Leaked report on Data Retention Directive shows fundamental flaws

Under Article 14 of the Data Retention Directive the Commission must produce a public evaluation of the application of the Directive before 15 September 2010. A draft version of that document has now been leaked (along with the Irish Government’s submission) and makes for very interesting reading.

Karlin Lillington has an excellent summary in today’s Irish Times, and here are some of the highlights:

Ireland is one of the countries accessing private information the most:

THE GARDA made more requests for phone-call traffic data in 2008 than police in Germany, which has 20 times the population of the Republic.

According to a leaked draft of a European Commission report, gardaí made more than 14,000 access requests for call data in 2008, a rate about 40 per cent higher than had been previously assumed by data privacy advocates, who had based an estimate of 10,000 on figures provided in the past by gardaí to the Office of the Data Protection Commissioner.

Older data is very seldom accessed:

According to the report, the vast majority of data requests across the EU – 85 per cent – are made when the data is less than seven months old, with the bulk of requests, 70 per cent, filed for data held for less than three months.

Statistics gathered from member states “support the conclusion that the relevance of data decreases significantly” with age, the report says.

The report found no concrete evidence from any state to support longer retention periods. “No objective elements were found that could support the choice of the retention period: neither the prevalence of certain forms of crime, the geography of the [member state], or (in-)efficiencies of a law enforcement organisation seem to support the choice,” it says.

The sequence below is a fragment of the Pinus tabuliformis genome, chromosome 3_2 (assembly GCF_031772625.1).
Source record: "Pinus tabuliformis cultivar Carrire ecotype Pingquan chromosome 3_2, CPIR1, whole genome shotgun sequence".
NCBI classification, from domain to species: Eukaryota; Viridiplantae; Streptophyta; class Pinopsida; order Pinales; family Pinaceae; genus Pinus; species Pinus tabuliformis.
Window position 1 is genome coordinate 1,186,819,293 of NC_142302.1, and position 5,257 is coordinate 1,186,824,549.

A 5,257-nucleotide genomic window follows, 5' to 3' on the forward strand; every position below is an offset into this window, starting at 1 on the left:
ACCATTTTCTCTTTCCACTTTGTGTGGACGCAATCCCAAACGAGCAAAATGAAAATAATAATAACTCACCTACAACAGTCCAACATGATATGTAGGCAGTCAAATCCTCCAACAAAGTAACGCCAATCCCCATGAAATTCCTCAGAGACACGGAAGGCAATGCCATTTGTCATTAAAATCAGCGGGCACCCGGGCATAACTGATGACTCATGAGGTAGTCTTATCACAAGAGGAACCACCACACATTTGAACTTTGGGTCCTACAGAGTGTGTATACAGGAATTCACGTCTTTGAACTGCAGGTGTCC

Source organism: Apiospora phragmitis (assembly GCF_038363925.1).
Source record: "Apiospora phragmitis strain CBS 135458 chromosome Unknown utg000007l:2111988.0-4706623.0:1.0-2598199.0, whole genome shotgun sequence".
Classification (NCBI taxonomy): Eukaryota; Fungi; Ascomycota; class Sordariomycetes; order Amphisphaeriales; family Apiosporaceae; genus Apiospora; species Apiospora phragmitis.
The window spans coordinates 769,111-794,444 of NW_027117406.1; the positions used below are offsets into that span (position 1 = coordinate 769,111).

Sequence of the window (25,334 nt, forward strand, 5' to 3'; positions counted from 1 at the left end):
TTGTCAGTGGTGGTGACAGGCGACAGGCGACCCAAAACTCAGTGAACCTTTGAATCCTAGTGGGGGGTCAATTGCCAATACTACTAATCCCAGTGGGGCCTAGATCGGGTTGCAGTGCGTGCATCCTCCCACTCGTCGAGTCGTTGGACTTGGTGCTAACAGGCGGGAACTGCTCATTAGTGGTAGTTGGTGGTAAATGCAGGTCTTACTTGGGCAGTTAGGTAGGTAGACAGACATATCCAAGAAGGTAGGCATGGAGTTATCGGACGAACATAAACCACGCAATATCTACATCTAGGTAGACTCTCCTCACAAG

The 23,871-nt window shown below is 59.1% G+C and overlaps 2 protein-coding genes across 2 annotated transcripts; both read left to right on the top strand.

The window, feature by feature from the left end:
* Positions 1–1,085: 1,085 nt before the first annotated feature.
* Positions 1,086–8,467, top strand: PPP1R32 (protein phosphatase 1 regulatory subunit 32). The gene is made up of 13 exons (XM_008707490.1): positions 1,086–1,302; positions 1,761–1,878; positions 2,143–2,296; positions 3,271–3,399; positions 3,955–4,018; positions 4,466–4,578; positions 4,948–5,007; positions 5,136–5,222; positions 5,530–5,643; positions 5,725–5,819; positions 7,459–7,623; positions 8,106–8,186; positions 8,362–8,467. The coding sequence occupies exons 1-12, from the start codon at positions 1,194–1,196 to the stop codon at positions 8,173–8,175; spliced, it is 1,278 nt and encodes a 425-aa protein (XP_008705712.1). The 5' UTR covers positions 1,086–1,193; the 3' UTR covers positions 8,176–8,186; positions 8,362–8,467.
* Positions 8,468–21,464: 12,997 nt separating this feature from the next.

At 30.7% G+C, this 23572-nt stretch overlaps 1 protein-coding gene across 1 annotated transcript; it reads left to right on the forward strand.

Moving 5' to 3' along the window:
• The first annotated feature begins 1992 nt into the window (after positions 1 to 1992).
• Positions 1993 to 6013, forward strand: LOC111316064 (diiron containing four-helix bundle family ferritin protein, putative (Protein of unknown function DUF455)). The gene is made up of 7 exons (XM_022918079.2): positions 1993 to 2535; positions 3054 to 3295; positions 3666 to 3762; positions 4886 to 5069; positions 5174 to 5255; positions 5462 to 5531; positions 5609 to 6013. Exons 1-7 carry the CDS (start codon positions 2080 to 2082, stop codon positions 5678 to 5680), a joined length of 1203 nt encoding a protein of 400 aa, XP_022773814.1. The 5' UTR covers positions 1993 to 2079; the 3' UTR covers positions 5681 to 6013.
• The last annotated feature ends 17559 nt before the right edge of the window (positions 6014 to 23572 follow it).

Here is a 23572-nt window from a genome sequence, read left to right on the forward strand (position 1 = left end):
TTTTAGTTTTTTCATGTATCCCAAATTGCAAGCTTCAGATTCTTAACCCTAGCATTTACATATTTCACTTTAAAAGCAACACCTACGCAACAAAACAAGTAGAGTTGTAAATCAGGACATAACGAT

The report shows there are very few requests within any state, including Ireland, for data after 12 months. Only 109 requests in aggregate from eight EU countries including Ireland were made in 2008 for mobile data held longer than 18 months. Only 39 total requests from the same eight countries were made for fixed-line call data stored longer than 18 months.

Fears of function creep have been borne out, and data retention is being used for matters such as filesharing cases:

It also notes that many member states have implemented the EU data retention directive by widening its scope and retaining data that was not retained in the past, often allowing it to be used for more purposes than outlined in the directive, such as for civil litigation on copyright in the UK. Such expansion is referred to as “mission creep” by privacy advocates.

Irish companies will be at a competitive disadvantage due to data retention:

The report says some respondents feel that in states with lengthy retention periods, private industry is at a competitive disadvantage because of the burden and costs that retention may impose directly or indirectly.

Several network operators said the need to invest in retention infrastructure had caused them to delay or abandon improvements to national networks.

Deutsche Telekom claimed it had spent €5.2 million on implementation of retention infrastructure and €3.7 million a year to facilitate about 13,000 call data requests and 6,500 internet data requests. Other operators said they had spent in excess of €4 million setting up systems for providing access to stored data.

As predicted, prepay SIM cards have made data retention measures ineffective and have led to Member States – including Ireland – attempting to ban their use:

In the Government’s response to a questionnaire on the State’s implementation of data retention, the Department of Justice noted it was considering ways to identify users of pre-paid SIM cards, an issue which was raised by several states.

In addition to these points, the full document is full of more damning details. For example, not one Member State provided any statistical information demonstrating that data retention was of use in any significant number of cases (p.7), while it’s clear from responses that the Directive – which was sold as a harmonisation measure – has completely failed to achieve this (p.8). Similarly, national data protection authorities have pointed out that they often lack proper powers to supervise data retention and that telecommunications companies often lack proper security over customer data (pp.9-10).